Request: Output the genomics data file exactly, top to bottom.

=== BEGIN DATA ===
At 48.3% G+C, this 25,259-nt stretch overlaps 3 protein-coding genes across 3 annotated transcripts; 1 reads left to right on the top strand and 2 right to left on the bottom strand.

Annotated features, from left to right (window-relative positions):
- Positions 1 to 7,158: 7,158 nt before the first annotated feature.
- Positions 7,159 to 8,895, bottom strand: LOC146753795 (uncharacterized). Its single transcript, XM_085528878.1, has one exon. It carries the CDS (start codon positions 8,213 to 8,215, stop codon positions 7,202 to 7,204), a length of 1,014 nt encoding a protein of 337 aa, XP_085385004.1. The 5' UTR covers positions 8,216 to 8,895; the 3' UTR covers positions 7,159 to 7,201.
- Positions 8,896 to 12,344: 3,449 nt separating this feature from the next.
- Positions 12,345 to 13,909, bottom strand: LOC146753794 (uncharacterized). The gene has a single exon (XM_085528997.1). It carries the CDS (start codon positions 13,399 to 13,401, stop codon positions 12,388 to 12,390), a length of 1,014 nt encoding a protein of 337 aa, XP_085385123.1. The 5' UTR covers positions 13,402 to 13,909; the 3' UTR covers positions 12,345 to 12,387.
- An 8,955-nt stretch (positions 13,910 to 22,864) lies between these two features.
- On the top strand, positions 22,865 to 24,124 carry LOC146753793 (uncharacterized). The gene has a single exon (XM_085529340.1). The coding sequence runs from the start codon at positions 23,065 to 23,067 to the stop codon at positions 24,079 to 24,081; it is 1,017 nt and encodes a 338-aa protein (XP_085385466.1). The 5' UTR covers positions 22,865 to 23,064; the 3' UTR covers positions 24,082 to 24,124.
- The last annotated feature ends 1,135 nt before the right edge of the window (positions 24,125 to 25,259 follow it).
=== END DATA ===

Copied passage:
At 48.3% G+C, this 25,259-nt stretch overlaps 3 protein-coding genes across 3 annotated transcripts; 1 reads left to right on the top strand and 2 right to left on the bottom strand.

Annotated features, from left to right (window-relative positions):
- Positions 1 to 7,158: 7,158 nt before the first annotated feature.
- Positions 7,159 to 8,895, bottom strand: LOC146753795 (uncharacterized). Its single transcript, XM_085528878.1, has one exon. It carries the CDS (start codon positions 8,213 to 8,215, stop codon positions 7,202 to 7,204), a length of 1,014 nt encoding a protein of 337 aa, XP_085385004.1. The 5' UTR covers positions 8,216 to 8,895; the 3' UTR covers positions 7,159 to 7,201.
- Positions 8,896 to 12,344: 3,449 nt separating this feature from the next.
- Positions 12,345 to 13,909, bottom strand: LOC146753794 (uncharacterized). The gene has a single exon (XM_085528997.1). It carries the CDS (start codon positions 13,399 to 13,401, stop codon positions 12,388 to 12,390), a length of 1,014 nt encoding a protein of 337 aa, XP_085385123.1. The 5' UTR covers positions 13,402 to 13,909; the 3' UTR covers positions 12,345 to 12,387.
- An 8,955-nt stretch (positions 13,910 to 22,864) lies between these two features.
- On the top strand, positions 22,865 to 24,124 carry LOC146753793 (uncharacterized). The gene has a single exon (XM_085529340.1). The coding sequence runs from the start codon at positions 23,065 to 23,067 to the stop codon at positions 24,079 to 24,081; it is 1,017 nt and encodes a 338-aa protein (XP_085385466.1). The 5' UTR covers positions 22,865 to 23,064; the 3' UTR covers positions 24,082 to 24,124.
- The last annotated feature ends 1,135 nt before the right edge of the window (positions 24,125 to 25,259 follow it).